Abstract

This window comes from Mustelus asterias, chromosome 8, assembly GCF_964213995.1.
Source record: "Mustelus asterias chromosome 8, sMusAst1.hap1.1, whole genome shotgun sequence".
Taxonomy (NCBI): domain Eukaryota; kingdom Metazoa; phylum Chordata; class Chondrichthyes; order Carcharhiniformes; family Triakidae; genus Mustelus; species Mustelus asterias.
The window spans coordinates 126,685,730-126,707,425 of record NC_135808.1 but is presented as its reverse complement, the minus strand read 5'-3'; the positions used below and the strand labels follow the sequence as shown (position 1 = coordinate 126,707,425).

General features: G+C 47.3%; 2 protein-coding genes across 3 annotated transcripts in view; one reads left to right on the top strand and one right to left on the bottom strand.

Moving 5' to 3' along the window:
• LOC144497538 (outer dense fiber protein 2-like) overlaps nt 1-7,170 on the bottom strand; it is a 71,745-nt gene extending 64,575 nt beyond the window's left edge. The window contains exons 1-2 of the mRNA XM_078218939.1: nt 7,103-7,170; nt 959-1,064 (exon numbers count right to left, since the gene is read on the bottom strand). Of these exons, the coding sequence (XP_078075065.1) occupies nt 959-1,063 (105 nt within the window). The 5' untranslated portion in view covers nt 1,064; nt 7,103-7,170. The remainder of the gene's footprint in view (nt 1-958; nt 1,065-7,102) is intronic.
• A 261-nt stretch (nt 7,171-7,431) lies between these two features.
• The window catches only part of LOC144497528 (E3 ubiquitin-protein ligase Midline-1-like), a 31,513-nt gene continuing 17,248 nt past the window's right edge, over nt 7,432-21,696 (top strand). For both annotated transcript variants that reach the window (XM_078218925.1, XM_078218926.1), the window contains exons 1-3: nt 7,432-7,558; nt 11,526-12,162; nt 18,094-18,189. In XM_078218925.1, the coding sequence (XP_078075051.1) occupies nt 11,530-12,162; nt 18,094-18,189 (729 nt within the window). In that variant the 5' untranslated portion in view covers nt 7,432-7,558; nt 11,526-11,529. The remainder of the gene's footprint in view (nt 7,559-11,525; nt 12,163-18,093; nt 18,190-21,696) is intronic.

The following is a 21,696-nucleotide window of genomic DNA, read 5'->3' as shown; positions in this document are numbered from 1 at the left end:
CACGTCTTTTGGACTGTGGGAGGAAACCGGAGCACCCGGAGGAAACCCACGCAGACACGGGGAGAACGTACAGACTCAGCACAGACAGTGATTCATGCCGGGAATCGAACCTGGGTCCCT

The aim of the present paper is primarily of pedagogic order. It presents the landscapes of the northeastern littoral of the Bay of Mont-Saint-Michel and explains how these landscapes can be understood in terms of stratigraphic organization and evolution. The northeastern coast of the Bay displays contrasted landscapes and morphodynamic processes along a restricted area. This coast consists in an elongated sandy barrier made of beaches and aeolian dunes, and back barrier tidal flats. A wide estuarine channel-and shoal system migrates in front of the beaches. Because of direct wave attack, the barrier experiences a severe retreat in the north whereas in the south, due to sufficient sediment supply, beaches and dunes tend to prograde. These contrasted processes give rise to different sedimentary bodies and surfaces, the nature, geometry, extension, and time-scale of which are described and discussed through examination of the landscapes. The present-day depositional system can be thus used to illustrate and test sequence stratigraphic concepts such as system tracts, ravinement surfaces and process time-scales.

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